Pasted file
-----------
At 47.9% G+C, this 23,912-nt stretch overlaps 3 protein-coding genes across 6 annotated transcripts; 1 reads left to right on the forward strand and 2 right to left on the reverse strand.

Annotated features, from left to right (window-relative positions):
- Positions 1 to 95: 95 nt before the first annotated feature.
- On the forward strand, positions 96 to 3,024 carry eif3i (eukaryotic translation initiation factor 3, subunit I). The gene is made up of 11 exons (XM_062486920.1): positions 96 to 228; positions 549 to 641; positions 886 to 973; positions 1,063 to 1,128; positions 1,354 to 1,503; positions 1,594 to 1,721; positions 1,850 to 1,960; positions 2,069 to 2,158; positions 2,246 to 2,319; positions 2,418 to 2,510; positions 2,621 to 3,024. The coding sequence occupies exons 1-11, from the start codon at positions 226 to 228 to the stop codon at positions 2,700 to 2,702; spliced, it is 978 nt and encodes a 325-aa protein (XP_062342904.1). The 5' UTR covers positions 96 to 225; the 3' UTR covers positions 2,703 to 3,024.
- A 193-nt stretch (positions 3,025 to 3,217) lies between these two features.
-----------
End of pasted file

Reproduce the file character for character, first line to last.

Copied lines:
At 47.9% G+C, this 23,912-nt stretch overlaps 3 protein-coding genes across 6 annotated transcripts; 1 reads left to right on the forward strand and 2 right to left on the reverse strand.

Annotated features, from left to right (window-relative positions):
- Positions 1 to 95: 95 nt before the first annotated feature.
- On the forward strand, positions 96 to 3,024 carry eif3i (eukaryotic translation initiation factor 3, subunit I). The gene is made up of 11 exons (XM_062486920.1): positions 96 to 228; positions 549 to 641; positions 886 to 973; positions 1,063 to 1,128; positions 1,354 to 1,503; positions 1,594 to 1,721; positions 1,850 to 1,960; positions 2,069 to 2,158; positions 2,246 to 2,319; positions 2,418 to 2,510; positions 2,621 to 3,024. The coding sequence occupies exons 1-11, from the start codon at positions 226 to 228 to the stop codon at positions 2,700 to 2,702; spliced, it is 978 nt and encodes a 325-aa protein (XP_062342904.1). The 5' UTR covers positions 96 to 225; the 3' UTR covers positions 2,703 to 3,024.
- A 193-nt stretch (positions 3,025 to 3,217) lies between these two features.